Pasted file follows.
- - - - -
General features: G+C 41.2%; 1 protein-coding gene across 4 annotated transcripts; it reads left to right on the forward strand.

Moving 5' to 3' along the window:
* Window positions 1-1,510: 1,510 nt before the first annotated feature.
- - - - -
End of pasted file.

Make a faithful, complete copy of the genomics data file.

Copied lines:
General features: G+C 41.2%; 1 protein-coding gene across 4 annotated transcripts; it reads left to right on the forward strand.

Moving 5' to 3' along the window:
* Window positions 1-1,510: 1,510 nt before the first annotated feature.